MIRC faculty are involved in a number of graduate courses. The goal of our educators is to give students the fundamental knowledge they need to understand the role of the immune system in health and disease and to share the exciting research in immunology that is being carried out at our centre. A variety of graduate immunology and related courses are offered by MIRC Faculty under the Medical Sciences Graduate Program.
This course examines the current research development in immunology through the discussion of research papers around selected specific topics with an emphasis on the acquisition of research skills via the critical analysis of contemporary immunologic concepts and information. The course is offered yearly or once each 2 years in the Fall semester, coordinated by Dr. Xing and co-instructed by Drs. Wan and Xing, along with Drs. Ashkar, Bowdish, Kaushic, Stampfli and Yang.
This course is aimed at students who have a background in immunology and want to gain in depth understanding about current topics in mucosal immunology. It is designed to encourage students to learn how to research, discuss and evaluate current information, in order to form cogent arguments and opinions about scientific topics. Selected topics in mucosal immunology will be discussed in the form of themes. Students will gain a clear and thorough understanding of each theme through literature research, discussion and debates, and will express part of their new understanding in an opinion paper. The course will emphasize research advancements in the areas of immune mechanisms within mucosal tissues, resistance and pathogenesis of microbial infection, and microbial flora and immune regulation in mucosal tissue. Empahsis will be placed on understanding the mechanisms and concepts that currently drive leading research in mucosal immunology. This course runs in the fall, course coordinator/instructor: D. Snider and C. Kaushic.
In this course selected advanced topics will be covered using specific examples from the scientific literature. Students will take turns presenting papers for discussion. Topics will include molecular mechanisms used by viruses in their replication cycle, how viruses interact and manipulate the host cell, as well as aspects of pathogenicity and the use of viral vectors for gene therapy, the course runs in the Fall semester, Co-coordinated by Drs. Mahony and Mossman.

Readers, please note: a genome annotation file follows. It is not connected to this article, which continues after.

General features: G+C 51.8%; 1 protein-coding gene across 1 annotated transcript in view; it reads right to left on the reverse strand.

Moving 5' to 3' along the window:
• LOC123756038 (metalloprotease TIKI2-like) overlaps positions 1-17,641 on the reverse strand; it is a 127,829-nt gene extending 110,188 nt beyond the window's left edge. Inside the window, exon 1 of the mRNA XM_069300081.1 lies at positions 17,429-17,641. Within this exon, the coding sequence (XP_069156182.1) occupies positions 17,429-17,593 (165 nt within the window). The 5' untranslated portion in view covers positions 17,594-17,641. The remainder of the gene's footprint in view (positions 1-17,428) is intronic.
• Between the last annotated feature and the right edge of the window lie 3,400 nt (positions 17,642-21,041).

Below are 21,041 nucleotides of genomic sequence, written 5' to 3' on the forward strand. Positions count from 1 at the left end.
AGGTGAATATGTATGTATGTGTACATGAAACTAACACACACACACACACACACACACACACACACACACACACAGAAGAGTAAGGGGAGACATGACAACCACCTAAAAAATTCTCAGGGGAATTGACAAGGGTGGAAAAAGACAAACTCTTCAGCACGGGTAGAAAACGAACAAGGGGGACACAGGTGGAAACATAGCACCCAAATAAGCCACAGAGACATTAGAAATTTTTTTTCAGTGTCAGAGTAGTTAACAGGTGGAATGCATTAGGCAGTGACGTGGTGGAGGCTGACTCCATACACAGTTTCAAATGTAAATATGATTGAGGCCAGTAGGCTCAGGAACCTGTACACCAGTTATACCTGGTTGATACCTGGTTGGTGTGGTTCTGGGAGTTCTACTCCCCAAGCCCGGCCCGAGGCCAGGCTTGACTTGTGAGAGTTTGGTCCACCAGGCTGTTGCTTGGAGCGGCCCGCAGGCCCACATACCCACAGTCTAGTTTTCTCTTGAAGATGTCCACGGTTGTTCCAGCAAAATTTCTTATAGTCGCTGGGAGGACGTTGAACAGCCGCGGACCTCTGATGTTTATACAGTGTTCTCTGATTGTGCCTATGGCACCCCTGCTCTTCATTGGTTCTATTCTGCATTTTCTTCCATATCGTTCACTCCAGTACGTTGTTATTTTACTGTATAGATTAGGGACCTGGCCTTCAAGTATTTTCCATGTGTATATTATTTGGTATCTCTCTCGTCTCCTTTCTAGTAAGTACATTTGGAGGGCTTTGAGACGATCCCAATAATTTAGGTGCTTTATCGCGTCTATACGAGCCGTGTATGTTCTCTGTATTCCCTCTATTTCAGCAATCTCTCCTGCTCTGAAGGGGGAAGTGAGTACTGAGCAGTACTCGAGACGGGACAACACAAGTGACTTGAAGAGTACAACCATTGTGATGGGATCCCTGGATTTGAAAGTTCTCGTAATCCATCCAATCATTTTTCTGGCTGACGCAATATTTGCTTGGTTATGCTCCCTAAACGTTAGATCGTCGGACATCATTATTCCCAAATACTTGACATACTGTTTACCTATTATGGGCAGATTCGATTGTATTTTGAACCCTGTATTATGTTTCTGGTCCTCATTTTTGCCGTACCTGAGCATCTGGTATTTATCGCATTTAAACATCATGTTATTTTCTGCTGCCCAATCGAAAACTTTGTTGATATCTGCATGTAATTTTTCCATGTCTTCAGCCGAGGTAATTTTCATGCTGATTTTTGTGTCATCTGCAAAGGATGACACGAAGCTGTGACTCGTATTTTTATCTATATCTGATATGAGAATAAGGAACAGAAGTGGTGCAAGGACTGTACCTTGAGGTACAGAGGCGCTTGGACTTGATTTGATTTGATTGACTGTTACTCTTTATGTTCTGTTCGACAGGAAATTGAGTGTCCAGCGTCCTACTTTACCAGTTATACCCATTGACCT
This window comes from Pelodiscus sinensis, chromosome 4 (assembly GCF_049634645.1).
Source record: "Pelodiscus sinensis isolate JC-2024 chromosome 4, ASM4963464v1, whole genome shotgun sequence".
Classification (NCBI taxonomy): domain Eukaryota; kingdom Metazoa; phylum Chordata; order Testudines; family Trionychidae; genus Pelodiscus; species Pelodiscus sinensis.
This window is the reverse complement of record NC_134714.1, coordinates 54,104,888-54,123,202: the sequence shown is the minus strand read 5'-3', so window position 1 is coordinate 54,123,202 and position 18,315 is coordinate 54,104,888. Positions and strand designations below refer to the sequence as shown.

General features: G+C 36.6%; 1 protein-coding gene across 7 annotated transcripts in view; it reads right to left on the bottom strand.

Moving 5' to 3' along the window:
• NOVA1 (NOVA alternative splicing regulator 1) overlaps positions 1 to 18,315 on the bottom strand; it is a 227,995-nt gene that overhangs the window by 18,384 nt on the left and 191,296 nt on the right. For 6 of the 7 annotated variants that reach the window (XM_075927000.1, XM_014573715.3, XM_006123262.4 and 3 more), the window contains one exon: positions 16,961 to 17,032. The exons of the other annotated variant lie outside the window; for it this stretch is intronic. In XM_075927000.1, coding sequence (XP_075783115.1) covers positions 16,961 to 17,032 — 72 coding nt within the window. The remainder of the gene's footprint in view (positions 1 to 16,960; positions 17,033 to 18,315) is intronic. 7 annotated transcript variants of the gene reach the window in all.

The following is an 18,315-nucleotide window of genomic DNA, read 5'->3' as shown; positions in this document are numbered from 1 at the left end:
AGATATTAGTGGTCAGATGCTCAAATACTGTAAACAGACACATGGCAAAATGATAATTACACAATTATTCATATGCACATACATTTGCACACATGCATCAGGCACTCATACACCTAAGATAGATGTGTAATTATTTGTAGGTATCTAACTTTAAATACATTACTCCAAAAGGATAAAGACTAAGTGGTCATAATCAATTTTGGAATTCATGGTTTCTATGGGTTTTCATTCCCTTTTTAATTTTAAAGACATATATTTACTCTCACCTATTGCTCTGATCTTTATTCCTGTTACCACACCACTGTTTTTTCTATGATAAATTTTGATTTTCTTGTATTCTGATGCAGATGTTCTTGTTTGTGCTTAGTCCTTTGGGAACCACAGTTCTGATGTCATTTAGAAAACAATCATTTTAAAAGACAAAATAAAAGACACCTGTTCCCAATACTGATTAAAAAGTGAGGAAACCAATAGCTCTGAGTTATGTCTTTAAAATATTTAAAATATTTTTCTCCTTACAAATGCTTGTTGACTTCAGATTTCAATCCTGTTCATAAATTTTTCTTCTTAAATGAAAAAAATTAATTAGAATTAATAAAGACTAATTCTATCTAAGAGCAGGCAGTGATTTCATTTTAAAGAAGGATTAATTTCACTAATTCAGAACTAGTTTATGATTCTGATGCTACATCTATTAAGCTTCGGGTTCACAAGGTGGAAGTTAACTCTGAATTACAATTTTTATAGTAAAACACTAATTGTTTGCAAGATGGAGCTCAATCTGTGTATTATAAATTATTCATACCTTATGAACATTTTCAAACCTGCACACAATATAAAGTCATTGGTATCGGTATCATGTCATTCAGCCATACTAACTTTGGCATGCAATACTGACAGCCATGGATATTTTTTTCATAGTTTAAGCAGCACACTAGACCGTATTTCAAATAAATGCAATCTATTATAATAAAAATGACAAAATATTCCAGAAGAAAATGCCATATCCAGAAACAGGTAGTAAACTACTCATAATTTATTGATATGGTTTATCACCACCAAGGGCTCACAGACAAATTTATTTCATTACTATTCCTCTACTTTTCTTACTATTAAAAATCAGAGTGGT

This graduate course is offered within the Infection and Immunity Division of the Medical Sciences Graduate Program and is taught by Dr. Mark McDermott. MS770 is designed to bring students who have never studied the subject to a level in the fall term such that they will be fully qualified to enroll in any of our other graduate immunology courses. The course, which spans about 36h, includes the principal aspects of innate and adaptive immunity, mucosal immunity, delayed-type hypersensitivities, allergy and immunochemistry. Enrollment is limited to about 10 students for academic credit and permission of the instructor is required. Other members of the McMaster community, such as post-doctoral research fellows, technologists, and senior undergraduate students are welcome on a non-credit, course audit basis. These individuals are also asked to contact Dr. McDermott so an appropriate classroom can be secured. The course is includes about 20-25h of PowerPoint-supported lectures. An opportunity to prepare a written report exploring an immunological topic of interest and to present this orally will take place in the latter portion of the course. Dr. McDermott will provide close guidance/mentoring in respect to the essay preparation and oral presentation. A working undergraduate level knowledge cell biology is desirable.
This 2 module course will examine important current research issues in immunology through the discussion of research papers concerning specific topics and problems. The emphasis will be on the immune response in disease including issues of: immune-mediated pathology; infection with different types of organisms; issues of regional immunity. This course is Coordinated by Dr. Richards.
This course is to provide students from both the Medical Sciences and Global Health programs with the basic concepts and challenges of current human vaccination programs, and the consideration of social, economic, cultural and ethical issues for vaccination programs. The course is offered yearly in the Winter semester, coordinated by Dr. Xing and co-instructed by Drs. Wan, Bramson and Xing.
This course is an introduction to the major elements in the multi-step development of a malignant tumour. The student will be introduced to a range of concepts including; oncogenes, tumour suppressor genes, epigenetic alterations, the multistep nature of tumourigenesis, angiogenesis, metastasis and immune evasion. The course will utilize seminal scientific publications from the field to exemplify these various aspects of tumourigenesis. Students will be evaluated on the basis of participation in and contribution to class discussions, presentation of assigned publications and preparation of a written report. This course runs in the winter and is Coordinated by Dr. Lichty.
This Unit V tutorial course will provide an opportunity for students to explore the physiotherapeutic management of chronic conditions in established and emergent community roles in the context of various practice/health care environments. Students will learn skills that require them to diverge from a therapeutic role to that of a consultant and educator. Epidemiologic concepts such as natural history, risk assessment and causality will be a focus for this course. This course runs in the winter. Dr. Martin Stämpfli gave a lecture in this course.